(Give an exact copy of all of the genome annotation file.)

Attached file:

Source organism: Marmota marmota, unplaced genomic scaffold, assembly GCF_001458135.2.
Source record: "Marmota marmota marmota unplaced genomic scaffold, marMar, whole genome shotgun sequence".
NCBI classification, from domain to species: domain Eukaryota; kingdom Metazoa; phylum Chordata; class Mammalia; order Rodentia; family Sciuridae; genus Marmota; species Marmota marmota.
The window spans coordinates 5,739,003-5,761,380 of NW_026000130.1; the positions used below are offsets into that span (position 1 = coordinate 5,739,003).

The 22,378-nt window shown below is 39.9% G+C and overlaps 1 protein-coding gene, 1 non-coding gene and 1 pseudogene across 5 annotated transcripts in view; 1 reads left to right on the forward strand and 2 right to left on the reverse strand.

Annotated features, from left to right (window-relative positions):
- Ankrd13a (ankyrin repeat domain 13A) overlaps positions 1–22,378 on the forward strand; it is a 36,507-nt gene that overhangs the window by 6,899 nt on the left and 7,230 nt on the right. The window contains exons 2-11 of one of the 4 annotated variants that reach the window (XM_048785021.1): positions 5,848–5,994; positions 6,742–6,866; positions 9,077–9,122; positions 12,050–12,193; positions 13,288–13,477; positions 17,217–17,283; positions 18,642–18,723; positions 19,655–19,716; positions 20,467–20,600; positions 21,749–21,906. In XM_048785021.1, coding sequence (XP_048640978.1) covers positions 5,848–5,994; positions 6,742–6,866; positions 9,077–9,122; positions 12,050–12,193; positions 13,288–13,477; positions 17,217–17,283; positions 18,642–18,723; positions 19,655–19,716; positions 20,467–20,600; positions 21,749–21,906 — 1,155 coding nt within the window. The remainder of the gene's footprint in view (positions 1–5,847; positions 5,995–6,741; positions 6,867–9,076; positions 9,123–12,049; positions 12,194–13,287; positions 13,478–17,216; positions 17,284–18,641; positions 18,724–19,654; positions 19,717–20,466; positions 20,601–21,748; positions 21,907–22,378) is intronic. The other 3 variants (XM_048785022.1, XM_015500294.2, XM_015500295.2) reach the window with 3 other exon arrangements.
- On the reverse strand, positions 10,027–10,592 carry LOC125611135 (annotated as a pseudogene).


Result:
Source organism: Marmota marmota, unplaced genomic scaffold, assembly GCF_001458135.2.
Source record: "Marmota marmota marmota unplaced genomic scaffold, marMar, whole genome shotgun sequence".
NCBI classification, from domain to species: domain Eukaryota; kingdom Metazoa; phylum Chordata; class Mammalia; order Rodentia; family Sciuridae; genus Marmota; species Marmota marmota.
The window spans coordinates 5,739,003-5,761,380 of NW_026000130.1; the positions used below are offsets into that span (position 1 = coordinate 5,739,003).

The 22,378-nt window shown below is 39.9% G+C and overlaps 1 protein-coding gene, 1 non-coding gene and 1 pseudogene across 5 annotated transcripts in view; 1 reads left to right on the forward strand and 2 right to left on the reverse strand.

Annotated features, from left to right (window-relative positions):
- Ankrd13a (ankyrin repeat domain 13A) overlaps positions 1–22,378 on the forward strand; it is a 36,507-nt gene that overhangs the window by 6,899 nt on the left and 7,230 nt on the right. The window contains exons 2-11 of one of the 4 annotated variants that reach the window (XM_048785021.1): positions 5,848–5,994; positions 6,742–6,866; positions 9,077–9,122; positions 12,050–12,193; positions 13,288–13,477; positions 17,217–17,283; positions 18,642–18,723; positions 19,655–19,716; positions 20,467–20,600; positions 21,749–21,906. In XM_048785021.1, coding sequence (XP_048640978.1) covers positions 5,848–5,994; positions 6,742–6,866; positions 9,077–9,122; positions 12,050–12,193; positions 13,288–13,477; positions 17,217–17,283; positions 18,642–18,723; positions 19,655–19,716; positions 20,467–20,600; positions 21,749–21,906 — 1,155 coding nt within the window. The remainder of the gene's footprint in view (positions 1–5,847; positions 5,995–6,741; positions 6,867–9,076; positions 9,123–12,049; positions 12,194–13,287; positions 13,478–17,216; positions 17,284–18,641; positions 18,724–19,654; positions 19,717–20,466; positions 20,601–21,748; positions 21,907–22,378) is intronic. The other 3 variants (XM_048785022.1, XM_015500294.2, XM_015500295.2) reach the window with 3 other exon arrangements.
- On the reverse strand, positions 10,027–10,592 carry LOC125611135 (annotated as a pseudogene).